I sat my two months shy of his 13th birthday son down and told him I wanted to talk with him about a book I just read. Me reading a book certainly isn’t unusual to him, and we often talk about what I read, so he wasn’t too suspicious.
You see, I just finished reading Braving the Wilderness by Brené Brown. In chapter 7, she talks about the difference between belonging and fitting in. She interviewed 8th graders to find out how they would define the distinction between the two. The three conclusions that she included were spot on, but my favorite was this one: “If I get to be me, I belong. If I have to be like you, I fit in.” What a huge topic for a middle schooler to explore!
If you are reading this and you are a parent, then you know the worry of hoping your kid can find a tribe. And, usually we say we want our kids to fit in, but I think what we should want more than anything is for our kids to belong. I don’t want my sons to be anything other than what God created them to be. I want them to be loved for who they are, not who they try to be.
The part of the chapter that made me think more than any other part was the fact that the kids told her that not belonging at school was one thing, but not belonging at home was ultimately even worse. I thought home is where everyone is supposed to belong, but that’s just not the case. Here are some of the examples the kids gave her:
- Not living up to you parents’ expectations.
- Not being as cool or popular as your parents want you to be.
- Not being good at the same things your parents were good at.
- Your parents being embarrassed because you don’t have enough friends or you’re not an athlete or a cheerleader.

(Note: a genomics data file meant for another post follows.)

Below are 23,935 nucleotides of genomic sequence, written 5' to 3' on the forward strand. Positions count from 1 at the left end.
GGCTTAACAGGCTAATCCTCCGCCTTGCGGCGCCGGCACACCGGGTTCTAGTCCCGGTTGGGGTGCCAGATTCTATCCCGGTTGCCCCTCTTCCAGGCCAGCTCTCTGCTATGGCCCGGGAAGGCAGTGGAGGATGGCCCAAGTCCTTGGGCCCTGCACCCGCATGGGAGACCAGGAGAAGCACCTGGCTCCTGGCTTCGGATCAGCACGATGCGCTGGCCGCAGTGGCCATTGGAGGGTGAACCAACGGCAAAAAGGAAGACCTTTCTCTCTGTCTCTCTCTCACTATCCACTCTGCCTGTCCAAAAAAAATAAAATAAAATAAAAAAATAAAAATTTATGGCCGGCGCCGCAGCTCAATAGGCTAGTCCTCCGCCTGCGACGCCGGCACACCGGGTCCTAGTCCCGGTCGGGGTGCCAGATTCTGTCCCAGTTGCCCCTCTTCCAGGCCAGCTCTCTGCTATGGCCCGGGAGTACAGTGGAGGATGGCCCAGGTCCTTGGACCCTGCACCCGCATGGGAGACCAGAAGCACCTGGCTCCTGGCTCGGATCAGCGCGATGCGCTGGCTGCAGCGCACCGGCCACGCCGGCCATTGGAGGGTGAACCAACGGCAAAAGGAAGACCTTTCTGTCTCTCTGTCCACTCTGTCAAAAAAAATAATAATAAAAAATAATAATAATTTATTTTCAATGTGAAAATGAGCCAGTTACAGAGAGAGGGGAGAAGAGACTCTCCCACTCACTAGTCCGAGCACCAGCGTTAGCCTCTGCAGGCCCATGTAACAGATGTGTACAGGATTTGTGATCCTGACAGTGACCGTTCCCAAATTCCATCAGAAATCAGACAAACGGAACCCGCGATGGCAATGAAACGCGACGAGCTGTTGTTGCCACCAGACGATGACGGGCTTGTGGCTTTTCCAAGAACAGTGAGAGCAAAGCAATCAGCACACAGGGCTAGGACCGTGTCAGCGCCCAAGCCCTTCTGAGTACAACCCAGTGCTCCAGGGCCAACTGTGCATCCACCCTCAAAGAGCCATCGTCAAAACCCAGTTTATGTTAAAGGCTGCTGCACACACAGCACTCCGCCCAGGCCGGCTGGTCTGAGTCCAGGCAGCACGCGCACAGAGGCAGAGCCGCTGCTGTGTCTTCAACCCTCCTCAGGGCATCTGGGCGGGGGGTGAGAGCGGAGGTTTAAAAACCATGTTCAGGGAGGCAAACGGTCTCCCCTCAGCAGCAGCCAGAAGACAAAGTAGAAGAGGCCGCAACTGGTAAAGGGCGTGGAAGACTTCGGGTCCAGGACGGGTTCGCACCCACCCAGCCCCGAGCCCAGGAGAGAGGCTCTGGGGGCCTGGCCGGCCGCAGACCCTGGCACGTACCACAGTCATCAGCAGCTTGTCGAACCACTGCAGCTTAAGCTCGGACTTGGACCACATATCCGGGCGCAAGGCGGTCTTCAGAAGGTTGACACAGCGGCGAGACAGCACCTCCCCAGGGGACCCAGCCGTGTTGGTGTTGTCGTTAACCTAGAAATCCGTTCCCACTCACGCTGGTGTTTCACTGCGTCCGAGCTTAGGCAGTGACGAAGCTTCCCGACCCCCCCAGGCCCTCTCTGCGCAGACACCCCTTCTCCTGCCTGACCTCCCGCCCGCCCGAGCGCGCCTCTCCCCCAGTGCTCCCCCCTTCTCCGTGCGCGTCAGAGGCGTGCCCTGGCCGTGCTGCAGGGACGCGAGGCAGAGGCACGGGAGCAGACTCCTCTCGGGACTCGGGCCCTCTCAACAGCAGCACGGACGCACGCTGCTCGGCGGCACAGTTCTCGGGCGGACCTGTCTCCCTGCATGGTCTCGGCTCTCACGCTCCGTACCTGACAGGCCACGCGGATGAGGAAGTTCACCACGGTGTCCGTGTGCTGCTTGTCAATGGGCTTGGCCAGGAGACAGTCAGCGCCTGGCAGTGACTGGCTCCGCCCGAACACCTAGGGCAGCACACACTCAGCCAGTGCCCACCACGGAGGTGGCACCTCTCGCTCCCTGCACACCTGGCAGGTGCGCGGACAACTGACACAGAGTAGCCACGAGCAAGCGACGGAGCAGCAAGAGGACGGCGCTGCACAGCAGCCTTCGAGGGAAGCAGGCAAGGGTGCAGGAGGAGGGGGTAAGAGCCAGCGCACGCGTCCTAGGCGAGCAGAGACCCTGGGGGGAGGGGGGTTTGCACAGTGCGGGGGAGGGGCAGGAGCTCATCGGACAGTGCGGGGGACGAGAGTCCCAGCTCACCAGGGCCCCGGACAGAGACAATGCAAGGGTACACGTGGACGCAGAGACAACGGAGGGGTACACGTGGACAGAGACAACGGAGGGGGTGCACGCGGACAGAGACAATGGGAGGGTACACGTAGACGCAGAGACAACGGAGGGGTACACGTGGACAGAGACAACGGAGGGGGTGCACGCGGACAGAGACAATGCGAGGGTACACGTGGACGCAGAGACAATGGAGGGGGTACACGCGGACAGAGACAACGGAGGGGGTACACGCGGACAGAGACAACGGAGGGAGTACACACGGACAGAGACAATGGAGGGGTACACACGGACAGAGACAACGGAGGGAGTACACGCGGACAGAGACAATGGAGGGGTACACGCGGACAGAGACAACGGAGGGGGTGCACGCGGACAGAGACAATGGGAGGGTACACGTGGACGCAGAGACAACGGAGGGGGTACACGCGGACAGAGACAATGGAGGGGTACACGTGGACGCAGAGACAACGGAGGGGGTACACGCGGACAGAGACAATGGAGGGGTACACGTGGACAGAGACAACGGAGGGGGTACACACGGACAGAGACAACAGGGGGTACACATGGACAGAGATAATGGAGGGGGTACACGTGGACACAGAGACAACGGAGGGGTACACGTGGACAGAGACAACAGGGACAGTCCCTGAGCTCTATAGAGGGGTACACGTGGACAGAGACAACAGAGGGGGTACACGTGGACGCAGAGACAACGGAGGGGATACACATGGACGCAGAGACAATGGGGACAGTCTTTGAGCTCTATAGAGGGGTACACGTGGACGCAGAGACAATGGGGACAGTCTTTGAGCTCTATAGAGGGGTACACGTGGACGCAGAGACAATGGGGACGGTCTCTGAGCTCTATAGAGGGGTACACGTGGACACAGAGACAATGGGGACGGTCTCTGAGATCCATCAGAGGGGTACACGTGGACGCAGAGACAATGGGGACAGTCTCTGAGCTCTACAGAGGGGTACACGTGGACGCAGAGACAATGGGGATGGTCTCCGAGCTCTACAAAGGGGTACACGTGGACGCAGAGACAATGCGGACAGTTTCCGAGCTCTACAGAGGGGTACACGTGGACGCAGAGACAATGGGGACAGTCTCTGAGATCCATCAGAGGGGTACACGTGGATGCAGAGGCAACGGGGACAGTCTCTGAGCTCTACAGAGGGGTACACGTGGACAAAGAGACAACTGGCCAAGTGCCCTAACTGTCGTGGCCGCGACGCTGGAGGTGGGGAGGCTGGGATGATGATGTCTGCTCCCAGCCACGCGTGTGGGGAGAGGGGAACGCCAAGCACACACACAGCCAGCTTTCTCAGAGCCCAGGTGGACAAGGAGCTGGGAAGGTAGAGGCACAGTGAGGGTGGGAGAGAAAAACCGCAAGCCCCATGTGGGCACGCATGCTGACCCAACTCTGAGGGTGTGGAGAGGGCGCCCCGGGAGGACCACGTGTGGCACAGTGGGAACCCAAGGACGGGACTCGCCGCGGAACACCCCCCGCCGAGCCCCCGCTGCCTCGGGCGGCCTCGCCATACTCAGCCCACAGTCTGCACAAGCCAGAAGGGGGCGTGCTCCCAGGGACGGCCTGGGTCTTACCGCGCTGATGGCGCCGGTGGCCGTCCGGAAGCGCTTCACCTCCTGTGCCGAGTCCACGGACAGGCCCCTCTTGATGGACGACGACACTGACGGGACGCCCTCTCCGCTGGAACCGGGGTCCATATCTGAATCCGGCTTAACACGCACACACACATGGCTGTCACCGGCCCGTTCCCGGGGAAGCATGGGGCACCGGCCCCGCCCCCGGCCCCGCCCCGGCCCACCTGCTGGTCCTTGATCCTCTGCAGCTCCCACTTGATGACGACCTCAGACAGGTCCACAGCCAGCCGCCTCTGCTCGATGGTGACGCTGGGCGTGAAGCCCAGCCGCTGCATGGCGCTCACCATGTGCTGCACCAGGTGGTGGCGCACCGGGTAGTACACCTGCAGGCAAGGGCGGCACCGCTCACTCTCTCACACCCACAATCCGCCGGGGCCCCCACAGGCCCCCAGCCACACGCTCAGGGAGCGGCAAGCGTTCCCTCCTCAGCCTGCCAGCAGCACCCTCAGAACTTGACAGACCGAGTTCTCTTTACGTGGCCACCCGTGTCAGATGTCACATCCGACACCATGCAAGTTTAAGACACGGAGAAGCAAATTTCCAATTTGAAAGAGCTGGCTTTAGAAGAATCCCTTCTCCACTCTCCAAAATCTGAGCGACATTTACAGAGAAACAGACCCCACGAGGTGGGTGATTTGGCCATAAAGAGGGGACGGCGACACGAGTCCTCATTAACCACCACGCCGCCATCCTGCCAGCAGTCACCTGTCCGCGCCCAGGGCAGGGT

- Your parents not liking who you are and what you like to do.
- When your parents don’t pay attention to your life.
So, my son and I talked through these. I wanted to make sure his dad and I weren’t doing any of these six things. I remembered at the end of last school year when he wasn’t sure he wanted to continue with trumpet. He was so remorseful when he told us since his dad had been such a great trumpet player. Neither of us cared, but he had been so worried. Then, I thought about how he loves Pokemon and I am 100% clueless about it. He reassured me that he knows we don’t care if he plays an instrument, and as for Pokemon, we listen to him tell us about his great finds and take him places to play. For him, that’s enough.
We had such a great conversation, and I can’t believe the young man he is turning into. And, I’m so relieved he feels like he belongs at school, church, and at home. There have been various scenarios throughout my life where I felt like I didn’t fit in, but ultimately I knew it was okay, because I always had a place to belong. Some of us are square pegs in round holes and instead of complaining about it, maybe we need to embrace it, or go look for a square board.
If you haven’t read any of Brown’s books, I highly recommend them. She puts language to things we feel inside, but weren’t sure how to define. Braving the Wilderness was an easy read and opened up great dialogue with my kiddo.
Where do you feel like you most belong?